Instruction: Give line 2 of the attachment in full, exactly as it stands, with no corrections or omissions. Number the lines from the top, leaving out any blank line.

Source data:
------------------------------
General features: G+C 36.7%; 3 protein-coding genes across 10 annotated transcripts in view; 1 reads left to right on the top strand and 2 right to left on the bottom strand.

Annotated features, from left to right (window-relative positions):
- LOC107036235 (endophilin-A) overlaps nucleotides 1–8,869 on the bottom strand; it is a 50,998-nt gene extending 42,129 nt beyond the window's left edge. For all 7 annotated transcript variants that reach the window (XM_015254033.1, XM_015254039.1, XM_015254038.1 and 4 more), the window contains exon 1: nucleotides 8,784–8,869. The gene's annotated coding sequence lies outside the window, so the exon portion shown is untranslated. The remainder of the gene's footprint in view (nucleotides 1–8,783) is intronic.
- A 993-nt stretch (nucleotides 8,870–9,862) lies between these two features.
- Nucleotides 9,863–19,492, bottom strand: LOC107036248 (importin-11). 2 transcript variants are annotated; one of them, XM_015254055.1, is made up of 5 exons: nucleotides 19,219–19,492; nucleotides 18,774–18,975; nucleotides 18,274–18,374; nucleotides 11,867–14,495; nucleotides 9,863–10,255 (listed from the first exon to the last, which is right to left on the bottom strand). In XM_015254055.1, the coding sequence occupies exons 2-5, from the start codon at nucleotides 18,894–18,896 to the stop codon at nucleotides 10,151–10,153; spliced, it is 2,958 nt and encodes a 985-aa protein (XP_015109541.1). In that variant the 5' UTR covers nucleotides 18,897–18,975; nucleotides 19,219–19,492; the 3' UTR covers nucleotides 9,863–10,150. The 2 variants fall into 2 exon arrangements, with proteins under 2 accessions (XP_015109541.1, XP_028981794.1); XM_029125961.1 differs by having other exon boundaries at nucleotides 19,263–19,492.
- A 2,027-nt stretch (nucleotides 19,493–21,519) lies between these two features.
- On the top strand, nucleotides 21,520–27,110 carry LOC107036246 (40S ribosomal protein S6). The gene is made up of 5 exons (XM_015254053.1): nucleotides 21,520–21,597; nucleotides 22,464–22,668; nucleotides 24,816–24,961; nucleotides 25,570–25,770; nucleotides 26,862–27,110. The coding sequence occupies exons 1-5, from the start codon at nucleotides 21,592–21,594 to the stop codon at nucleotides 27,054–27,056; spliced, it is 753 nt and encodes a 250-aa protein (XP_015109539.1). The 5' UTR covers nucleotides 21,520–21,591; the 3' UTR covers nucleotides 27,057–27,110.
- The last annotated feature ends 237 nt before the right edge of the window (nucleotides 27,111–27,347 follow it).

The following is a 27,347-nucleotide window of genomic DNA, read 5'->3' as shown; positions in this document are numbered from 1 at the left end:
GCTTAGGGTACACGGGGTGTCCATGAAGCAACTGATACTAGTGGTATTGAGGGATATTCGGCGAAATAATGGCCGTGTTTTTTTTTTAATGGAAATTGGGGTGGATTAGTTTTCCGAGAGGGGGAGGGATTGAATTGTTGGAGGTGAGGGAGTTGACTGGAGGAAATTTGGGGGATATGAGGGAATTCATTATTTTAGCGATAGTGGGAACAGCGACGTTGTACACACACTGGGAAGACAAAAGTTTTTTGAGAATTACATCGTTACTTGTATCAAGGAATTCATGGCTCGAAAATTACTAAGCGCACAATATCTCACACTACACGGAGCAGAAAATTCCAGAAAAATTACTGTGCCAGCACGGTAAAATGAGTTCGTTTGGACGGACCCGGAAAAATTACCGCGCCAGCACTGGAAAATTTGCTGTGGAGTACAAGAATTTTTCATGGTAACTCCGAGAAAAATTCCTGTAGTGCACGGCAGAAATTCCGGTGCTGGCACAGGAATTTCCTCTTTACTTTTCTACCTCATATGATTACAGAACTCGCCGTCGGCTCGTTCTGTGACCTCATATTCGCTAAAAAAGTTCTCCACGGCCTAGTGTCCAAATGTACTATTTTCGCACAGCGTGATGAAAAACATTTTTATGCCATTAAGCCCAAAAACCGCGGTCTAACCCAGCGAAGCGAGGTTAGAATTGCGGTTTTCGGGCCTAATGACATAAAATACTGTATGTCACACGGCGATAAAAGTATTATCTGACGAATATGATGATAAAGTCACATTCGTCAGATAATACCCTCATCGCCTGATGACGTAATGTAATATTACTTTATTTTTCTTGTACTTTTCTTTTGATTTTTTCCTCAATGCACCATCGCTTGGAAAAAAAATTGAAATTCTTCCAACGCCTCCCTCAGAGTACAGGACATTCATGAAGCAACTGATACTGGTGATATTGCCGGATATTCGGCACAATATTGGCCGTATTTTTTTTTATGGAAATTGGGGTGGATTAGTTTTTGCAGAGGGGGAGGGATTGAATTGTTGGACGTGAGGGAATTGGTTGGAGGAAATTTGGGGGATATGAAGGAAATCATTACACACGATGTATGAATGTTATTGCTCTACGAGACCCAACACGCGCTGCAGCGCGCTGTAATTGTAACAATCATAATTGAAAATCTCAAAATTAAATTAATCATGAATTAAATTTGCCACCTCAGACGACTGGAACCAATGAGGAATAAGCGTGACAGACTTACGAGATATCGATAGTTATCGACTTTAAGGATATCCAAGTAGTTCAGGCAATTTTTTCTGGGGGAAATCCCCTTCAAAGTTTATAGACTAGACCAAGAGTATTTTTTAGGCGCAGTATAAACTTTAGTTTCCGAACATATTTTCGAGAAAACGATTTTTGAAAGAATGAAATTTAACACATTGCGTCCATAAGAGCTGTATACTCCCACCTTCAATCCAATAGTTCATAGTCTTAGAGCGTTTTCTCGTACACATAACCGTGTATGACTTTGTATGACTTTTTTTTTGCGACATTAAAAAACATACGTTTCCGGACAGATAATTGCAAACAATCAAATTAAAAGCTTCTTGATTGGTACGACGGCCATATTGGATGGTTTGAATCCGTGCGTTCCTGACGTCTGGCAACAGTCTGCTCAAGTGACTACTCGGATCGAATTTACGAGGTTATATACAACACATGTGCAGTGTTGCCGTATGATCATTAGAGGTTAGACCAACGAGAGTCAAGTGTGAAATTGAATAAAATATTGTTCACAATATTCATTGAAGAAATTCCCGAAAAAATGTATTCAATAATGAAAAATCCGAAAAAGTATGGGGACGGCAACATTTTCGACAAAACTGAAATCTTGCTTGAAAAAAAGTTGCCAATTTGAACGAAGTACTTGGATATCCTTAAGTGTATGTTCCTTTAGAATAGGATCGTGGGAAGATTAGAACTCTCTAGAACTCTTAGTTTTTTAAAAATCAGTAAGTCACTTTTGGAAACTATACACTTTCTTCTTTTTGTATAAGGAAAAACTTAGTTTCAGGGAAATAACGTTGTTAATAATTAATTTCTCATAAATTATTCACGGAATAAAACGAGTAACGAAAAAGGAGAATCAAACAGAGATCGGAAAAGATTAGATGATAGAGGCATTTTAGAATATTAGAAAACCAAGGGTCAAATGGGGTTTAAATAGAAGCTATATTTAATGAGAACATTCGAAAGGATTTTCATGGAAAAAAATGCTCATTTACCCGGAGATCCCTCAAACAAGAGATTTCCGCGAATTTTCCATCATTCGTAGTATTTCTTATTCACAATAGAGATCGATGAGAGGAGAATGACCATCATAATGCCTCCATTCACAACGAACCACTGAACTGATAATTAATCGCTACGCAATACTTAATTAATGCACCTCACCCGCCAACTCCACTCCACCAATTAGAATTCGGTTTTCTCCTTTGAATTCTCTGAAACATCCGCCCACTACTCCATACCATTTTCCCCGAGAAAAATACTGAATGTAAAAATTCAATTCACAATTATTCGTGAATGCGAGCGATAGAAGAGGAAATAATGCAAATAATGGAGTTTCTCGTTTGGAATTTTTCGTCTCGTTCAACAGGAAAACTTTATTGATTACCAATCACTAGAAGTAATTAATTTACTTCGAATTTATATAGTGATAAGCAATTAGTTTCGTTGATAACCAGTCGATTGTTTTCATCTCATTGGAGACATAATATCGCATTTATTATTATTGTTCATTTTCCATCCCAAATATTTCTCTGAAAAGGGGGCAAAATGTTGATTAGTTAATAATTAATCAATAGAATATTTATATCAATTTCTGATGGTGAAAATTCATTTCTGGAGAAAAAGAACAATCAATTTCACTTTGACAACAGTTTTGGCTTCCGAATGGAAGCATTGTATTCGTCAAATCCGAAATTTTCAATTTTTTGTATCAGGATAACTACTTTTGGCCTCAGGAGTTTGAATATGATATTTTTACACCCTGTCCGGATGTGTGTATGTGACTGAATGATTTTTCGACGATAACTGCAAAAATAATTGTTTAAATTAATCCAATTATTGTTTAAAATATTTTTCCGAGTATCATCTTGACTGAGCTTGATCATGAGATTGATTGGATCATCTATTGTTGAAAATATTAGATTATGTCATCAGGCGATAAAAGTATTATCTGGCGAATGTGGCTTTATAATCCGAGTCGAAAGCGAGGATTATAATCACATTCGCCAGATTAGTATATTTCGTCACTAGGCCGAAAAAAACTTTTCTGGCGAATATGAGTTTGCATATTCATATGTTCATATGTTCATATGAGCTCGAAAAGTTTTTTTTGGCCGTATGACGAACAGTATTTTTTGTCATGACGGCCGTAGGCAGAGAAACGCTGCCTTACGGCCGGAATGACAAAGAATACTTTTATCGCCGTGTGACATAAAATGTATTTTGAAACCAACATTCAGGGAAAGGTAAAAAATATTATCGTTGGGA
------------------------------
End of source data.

Annotated features, from left to right (window-relative positions):